Introducing: The I Ching

Text Box: What is the I Ching?

The I Ching is made up of sixty four figures, each containing six lines that we call Hexagrams.  The lines in each hexagram can be broken or solid (Yang represents solid and Yin represents broken lines) and between them, they symbolise all the stages of change and transformation operating within the universe.  Its basic philosophy is close to the Taoist belief that change is natural and occurs in all things.  The universe is in a constant state of flux and the texts of the I Ching describe these changes and how they apply to mankind.  

 The impressions of these lines are really quite beautiful as are the Chinese sayings behind them.  For instance, consider this image:  a flood rising above the tree tops.  What might this mean to you?  Well, this is Hexagram 28, Ta Kuo (excess or complacency) and one of its messages is that the floods are only temporary and as long as the trees remain rooted in the ground, things will return to normal.  In other words, be cautious so as not to flood your life with too many responsibilities and be steadfast.

 One way the I Ching differs from other similar oracles is that instead of regarding everything as 'fixed' or 'written', it sees the past flowing into the future and therefore life is in a state of flux, never the same from one moment to the other.  The I Ching will therefore offer a number of possibilities for the future, depending on the course of action that might be taken. This can be exceedingly helpful for people who may be confused about their relationships, their job situation or life in general.  It can help give an objective view of the present and sensible guidance as to future possibilities.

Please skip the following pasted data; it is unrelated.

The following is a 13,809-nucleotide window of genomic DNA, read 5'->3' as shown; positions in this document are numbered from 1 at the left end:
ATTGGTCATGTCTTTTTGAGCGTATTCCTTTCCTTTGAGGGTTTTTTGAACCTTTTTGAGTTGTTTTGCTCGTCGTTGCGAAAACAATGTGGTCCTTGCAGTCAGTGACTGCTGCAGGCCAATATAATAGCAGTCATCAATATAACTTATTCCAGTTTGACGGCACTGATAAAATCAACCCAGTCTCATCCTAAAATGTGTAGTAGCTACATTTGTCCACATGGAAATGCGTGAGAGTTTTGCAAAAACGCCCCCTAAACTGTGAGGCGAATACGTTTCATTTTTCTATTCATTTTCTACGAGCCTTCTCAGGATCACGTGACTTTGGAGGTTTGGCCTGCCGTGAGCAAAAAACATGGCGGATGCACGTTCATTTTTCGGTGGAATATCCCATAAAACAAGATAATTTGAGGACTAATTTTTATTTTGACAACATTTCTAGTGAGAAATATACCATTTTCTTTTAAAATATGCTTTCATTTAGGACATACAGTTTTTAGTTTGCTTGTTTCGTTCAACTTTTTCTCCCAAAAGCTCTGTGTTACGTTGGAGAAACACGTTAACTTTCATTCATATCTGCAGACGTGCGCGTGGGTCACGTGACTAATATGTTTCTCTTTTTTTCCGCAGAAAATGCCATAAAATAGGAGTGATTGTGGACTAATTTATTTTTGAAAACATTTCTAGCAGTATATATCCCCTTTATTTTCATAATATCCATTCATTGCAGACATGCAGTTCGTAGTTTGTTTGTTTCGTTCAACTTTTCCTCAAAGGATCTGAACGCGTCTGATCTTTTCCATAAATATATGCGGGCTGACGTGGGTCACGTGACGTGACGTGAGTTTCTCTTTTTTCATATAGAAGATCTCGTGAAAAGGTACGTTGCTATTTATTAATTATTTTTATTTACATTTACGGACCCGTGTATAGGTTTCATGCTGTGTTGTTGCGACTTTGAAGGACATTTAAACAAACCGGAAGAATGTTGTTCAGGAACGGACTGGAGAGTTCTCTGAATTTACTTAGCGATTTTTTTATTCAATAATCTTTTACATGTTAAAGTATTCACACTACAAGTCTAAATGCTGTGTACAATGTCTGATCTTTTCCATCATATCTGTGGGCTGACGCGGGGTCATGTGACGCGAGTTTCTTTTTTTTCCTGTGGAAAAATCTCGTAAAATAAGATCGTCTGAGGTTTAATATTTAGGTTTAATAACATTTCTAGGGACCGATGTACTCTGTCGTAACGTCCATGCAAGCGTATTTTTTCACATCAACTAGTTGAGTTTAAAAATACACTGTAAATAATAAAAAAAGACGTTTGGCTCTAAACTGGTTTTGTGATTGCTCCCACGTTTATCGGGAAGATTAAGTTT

Finally, a fitting ending to an introduction to the I Ching, is to use the words of one of the greatest Chinese philosophers, Confucius, who when he was nearly 70 years old (in 481 BC) said: "If some years were added to my life, I would give fifty to the study of the I Ching, and might then escape falling into great errors."